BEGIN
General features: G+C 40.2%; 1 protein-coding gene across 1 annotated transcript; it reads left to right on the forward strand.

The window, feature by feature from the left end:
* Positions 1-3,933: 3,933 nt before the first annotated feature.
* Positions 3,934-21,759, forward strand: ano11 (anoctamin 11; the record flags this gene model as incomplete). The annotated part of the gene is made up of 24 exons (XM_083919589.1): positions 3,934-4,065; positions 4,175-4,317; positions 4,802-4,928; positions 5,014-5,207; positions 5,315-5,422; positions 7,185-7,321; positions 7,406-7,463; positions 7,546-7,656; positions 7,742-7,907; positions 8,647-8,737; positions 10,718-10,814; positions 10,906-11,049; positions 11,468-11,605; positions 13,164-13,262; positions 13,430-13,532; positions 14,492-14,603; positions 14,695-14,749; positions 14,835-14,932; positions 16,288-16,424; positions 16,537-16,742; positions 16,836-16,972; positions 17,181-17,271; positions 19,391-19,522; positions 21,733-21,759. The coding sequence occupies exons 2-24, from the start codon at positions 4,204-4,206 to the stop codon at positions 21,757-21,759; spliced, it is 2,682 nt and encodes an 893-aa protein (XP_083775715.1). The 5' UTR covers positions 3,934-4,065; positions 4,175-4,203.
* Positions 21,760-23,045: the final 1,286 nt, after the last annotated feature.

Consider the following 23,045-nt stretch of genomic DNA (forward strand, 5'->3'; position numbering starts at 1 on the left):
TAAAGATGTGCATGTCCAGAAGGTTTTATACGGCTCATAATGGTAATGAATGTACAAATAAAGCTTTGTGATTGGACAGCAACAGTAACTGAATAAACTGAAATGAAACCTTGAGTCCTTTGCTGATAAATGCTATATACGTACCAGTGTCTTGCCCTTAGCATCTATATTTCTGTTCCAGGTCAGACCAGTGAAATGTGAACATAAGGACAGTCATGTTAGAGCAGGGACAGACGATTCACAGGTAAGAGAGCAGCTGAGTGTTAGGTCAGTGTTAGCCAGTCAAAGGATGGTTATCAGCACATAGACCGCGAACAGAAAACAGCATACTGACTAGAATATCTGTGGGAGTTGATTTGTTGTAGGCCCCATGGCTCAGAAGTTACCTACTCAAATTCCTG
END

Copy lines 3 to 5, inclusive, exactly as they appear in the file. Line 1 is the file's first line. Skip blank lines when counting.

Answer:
* Positions 1-3,933: 3,933 nt before the first annotated feature.
* Positions 3,934-21,759, forward strand: ano11 (anoctamin 11; the record flags this gene model as incomplete). The annotated part of the gene is made up of 24 exons (XM_083919589.1): positions 3,934-4,065; positions 4,175-4,317; positions 4,802-4,928; positions 5,014-5,207; positions 5,315-5,422; positions 7,185-7,321; positions 7,406-7,463; positions 7,546-7,656; positions 7,742-7,907; positions 8,647-8,737; positions 10,718-10,814; positions 10,906-11,049; positions 11,468-11,605; positions 13,164-13,262; positions 13,430-13,532; positions 14,492-14,603; positions 14,695-14,749; positions 14,835-14,932; positions 16,288-16,424; positions 16,537-16,742; positions 16,836-16,972; positions 17,181-17,271; positions 19,391-19,522; positions 21,733-21,759. The coding sequence occupies exons 2-24, from the start codon at positions 4,204-4,206 to the stop codon at positions 21,757-21,759; spliced, it is 2,682 nt and encodes an 893-aa protein (XP_083775715.1). The 5' UTR covers positions 3,934-4,065; positions 4,175-4,203.
* Positions 21,760-23,045: the final 1,286 nt, after the last annotated feature.